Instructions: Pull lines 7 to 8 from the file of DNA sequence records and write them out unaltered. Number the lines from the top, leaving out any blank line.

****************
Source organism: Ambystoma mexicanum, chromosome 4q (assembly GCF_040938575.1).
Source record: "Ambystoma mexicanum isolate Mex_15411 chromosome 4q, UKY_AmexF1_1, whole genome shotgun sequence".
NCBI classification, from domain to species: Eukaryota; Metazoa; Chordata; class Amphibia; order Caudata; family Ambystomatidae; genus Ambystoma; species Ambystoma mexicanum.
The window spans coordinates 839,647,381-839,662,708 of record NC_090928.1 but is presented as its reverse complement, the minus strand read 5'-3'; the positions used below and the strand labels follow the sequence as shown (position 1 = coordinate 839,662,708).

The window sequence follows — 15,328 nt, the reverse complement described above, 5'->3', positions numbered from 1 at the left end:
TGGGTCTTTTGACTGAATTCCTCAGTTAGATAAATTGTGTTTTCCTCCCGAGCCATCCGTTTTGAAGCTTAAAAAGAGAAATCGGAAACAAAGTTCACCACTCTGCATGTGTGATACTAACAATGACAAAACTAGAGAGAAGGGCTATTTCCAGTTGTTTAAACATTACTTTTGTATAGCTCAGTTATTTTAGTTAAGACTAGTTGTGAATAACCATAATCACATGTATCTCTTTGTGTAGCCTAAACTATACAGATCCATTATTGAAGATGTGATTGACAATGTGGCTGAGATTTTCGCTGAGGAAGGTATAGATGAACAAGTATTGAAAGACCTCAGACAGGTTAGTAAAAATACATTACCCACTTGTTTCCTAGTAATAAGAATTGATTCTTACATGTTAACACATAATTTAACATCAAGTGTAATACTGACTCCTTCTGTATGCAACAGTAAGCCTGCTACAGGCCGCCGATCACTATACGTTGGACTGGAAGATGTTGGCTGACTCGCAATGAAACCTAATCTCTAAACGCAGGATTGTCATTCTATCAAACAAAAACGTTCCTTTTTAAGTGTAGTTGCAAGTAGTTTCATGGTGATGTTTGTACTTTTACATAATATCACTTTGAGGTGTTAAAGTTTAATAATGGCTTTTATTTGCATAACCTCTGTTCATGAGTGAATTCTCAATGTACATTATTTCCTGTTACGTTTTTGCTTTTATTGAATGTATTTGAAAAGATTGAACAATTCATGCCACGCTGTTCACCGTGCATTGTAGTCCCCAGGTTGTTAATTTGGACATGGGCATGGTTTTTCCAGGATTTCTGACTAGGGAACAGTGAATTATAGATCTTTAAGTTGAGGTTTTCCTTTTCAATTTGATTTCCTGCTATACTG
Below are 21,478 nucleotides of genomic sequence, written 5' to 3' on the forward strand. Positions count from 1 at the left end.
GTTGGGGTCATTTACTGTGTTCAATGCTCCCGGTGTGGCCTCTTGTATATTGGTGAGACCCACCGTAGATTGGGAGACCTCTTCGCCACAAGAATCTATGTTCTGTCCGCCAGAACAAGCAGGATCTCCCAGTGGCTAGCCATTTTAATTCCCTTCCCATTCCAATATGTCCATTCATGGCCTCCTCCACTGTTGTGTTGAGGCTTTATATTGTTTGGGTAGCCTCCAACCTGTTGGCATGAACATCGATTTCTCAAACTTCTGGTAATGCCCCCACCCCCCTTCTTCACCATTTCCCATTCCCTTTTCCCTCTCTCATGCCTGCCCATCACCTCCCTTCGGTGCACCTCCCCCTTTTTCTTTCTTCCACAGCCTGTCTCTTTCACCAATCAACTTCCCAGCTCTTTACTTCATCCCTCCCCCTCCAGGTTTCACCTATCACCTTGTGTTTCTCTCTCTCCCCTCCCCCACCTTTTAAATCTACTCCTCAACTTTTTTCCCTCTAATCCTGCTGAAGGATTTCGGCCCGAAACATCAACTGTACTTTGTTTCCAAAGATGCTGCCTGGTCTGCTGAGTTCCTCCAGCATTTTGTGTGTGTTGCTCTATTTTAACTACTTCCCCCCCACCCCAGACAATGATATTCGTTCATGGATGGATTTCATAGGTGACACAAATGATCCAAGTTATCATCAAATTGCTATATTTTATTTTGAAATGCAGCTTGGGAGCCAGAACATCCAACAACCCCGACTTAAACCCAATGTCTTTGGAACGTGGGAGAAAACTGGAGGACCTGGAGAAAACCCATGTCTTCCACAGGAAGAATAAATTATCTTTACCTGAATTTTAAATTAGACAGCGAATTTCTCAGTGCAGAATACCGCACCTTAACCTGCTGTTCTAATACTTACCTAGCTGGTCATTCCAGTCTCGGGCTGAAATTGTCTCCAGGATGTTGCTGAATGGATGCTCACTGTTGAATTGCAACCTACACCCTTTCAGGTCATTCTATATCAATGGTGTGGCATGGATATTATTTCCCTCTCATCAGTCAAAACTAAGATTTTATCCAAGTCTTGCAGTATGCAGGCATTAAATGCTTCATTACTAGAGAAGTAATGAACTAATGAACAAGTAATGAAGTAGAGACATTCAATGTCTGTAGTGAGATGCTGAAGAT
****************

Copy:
Below are 21,478 nucleotides of genomic sequence, written 5' to 3' on the forward strand. Positions count from 1 at the left end.
GTTGGGGTCATTTACTGTGTTCAATGCTCCCGGTGTGGCCTCTTGTATATTGGTGAGACCCACCGTAGATTGGGAGACCTCTTCGCCACAAGAATCTATGTTCTGTCCGCCAGAACAAGCAGGATCTCCCAGTGGCTAGCCATTTTAATTCCCTTCCCATTCCAATATGTCCATTCATGGCCTCCTCCACTGTTGTGTTGAGGCTTTATATTGTTTGGGTAGCCTCCAACCTGTTGGCATGAACATCGATTTCTCAAACTTCTGGTAATGCCCCCACCCCCCTTCTTCACCATTTCCCATTCCCTTTTCCCTCTCTCATGCCTGCCCATCACCTCCCTTCGGTGCACCTCCCCCTTTTTCTTTCTTCCACAGCCTGTCTCTTTCACCAATCAACTTCCCAGCTCTTTACTTCATCCCTCCCCCTCCAGGTTTCACCTATCACCTTGTGTTTCTCTCTCTCCCCTCCCCCACCTTTTAAATCTACTCCTCAACTTTTTTCCCTCTAATCCTGCTGAAGGATTTCGGCCCGAAACATCAACTGTACTTTGTTTCCAAAGATGCTGCCTGGTCTGCTGAGTTCCTCCAGCATTTTGTGTGTGTTGCTCTATTTTAACTACTTCCCCCCCACCCCAGACAATGATATTCGTTCATGGATGGATTTCATAGGTGACACAAATGATCCAAGTTATCATCAAATTGCTATATTTTATTTTGAAATGCAGCTTGGGAGCCAGAACATCCAACAACCCCGACTTAAACCCAATGTCTTTGGAACGTGGGAGAAAACTGGAGGACCTGGAGAAAACCCATGTCTTCCACAGGAAGAATAAATTATCTTTACCTGAATTTTAAATTAGACAGCGAATTTCTCAGTGCAGAATACCGCACCTTAACCTGCTGTTCTAATACTTACCTAGCTGGTCATTCCAGTCTCGGGCTGAAATTGTCTCCAGGATGTTGCTGAATGGATGCTCACTGTTGAATTGCAACCTACACCCTTTCAGGTCATTCTATATCAATGGTGTGGCATGGATATTATTTCCCTCTCATCAGTCAAAACTAAGATTTTATCCAAGTCTTGCAGTATGCAGGCATTAAATGCTTCATTACTAGAGAAGTAATGAACTAATGAACAAGTAATGAAGTAGAGACATTCAATGTCTGTAGTGAGATGCTGAAGAT